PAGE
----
at the Union Buildings in Pretoria
Cape Town – Sometimes my emotions do get the better of me when I watch sport. I think this is the disease most sports fans around the world suffer from, whether you’re watching your very first match or followed sport for the last 40 years.
Sport can make you a bit bipolar, with your emotions seesawing from one extreme to the other. You can either be as happy as someone who has just won the Lotto, or as depressed as a guy who just spilled the beer he bought with the last cents in his pocket.
I tend to go a bit over the top. My vocabulary suddenly includes more swear words than a rap song. After most matches, I’m also more exhausted than the players on the field.
I’m passionate and fanatical about sport, especially football, and when I watch my favourite team play, I want them to show the same amount of desire and fire in the belly that I’m showing in my livingroom.
My rugby colleague Ashfak Mohamed is a massive Manchester United supporter, and I’m sure he wanted to give his big LED television a “Nani-kick” when the Turkish referee shocked the world by producing “that” red card.
However, the sending off of the United winger was not the biggest talking point in our office in the aftermath of the Red Devils being knocked out of the competition. It was the issue of Cristiano Ronaldo doing his level best to look sad after he scored what proved to be the winner at Old Trafford.
It left Ashfak a little uncomfortable, the fact that the former United player decided not to celebrate after scoring probably one of the most important goals of his already glittering career. It left me a little bewildered as well.
I know there is a thing about respect for your former club and fans, which is admirable. However, I think it borders on patronising. If you don’t want to celebrate when scoring against your former team, rather don’t play.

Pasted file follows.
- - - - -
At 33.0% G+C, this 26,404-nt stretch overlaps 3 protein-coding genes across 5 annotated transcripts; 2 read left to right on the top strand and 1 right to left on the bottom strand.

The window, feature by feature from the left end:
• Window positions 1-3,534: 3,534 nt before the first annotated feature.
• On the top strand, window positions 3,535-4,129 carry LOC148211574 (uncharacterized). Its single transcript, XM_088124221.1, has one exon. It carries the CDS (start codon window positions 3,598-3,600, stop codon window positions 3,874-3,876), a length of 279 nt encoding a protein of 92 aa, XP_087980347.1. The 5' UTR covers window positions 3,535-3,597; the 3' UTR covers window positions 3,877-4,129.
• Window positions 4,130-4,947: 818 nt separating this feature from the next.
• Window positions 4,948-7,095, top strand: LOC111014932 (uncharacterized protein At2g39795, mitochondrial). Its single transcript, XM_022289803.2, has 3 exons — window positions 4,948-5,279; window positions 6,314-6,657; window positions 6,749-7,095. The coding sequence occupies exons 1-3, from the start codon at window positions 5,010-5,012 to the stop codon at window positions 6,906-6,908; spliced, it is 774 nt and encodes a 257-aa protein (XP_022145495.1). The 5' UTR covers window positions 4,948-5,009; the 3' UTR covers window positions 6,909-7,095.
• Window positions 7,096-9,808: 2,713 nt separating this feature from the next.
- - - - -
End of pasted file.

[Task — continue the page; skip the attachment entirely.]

It’s a bit of an insult to your own fans, because I know a couple of Real Madrid supporters who went off their rocker after the one with the hair gel scored the second goal at Old Trafford.
If I was Ronaldo, my shirt would have been thrown into the crowd, instead of looking like he just found the first grey hair on his head. I would have run the length of the pitch and kissed the Special One on the lips.
But that’s just me. I’m a passionate sports fan who can’t keep his emotions in check. Some people shed a tear at the opera, some guys get emotional over a cold beer. I cry when my team win, and I sob when they lose.
Ashfak and all the United supporters cried crocodile tears on Tuesday night. Ronaldo thought the fans were going to cry less if he pretends not to enjoy his goal. Losing hurts, it really does, Ronaldo ...
TWEET OF THE WEEK
@SportyQuote (This sums my column up, doesn’t it?): “It gives me the happiest feeling in the world. I just love scoring.” – Cristiano Ronaldo
@carlosdn21 (Vasco da Gama man Carlos das Neves upset that they will have to move their Nedbank Cup clash from Parow Park to Athlone Stadium): Once again the fact that Vasco does not have a home venue that can accommodate TV games will be a factor when they play Supersport, Nedbank
WHO TO FOLLOW
@Carlosdn21: Follow the former Vasco coach on Twitter, he makes some fantastic points during the live PSL matches.
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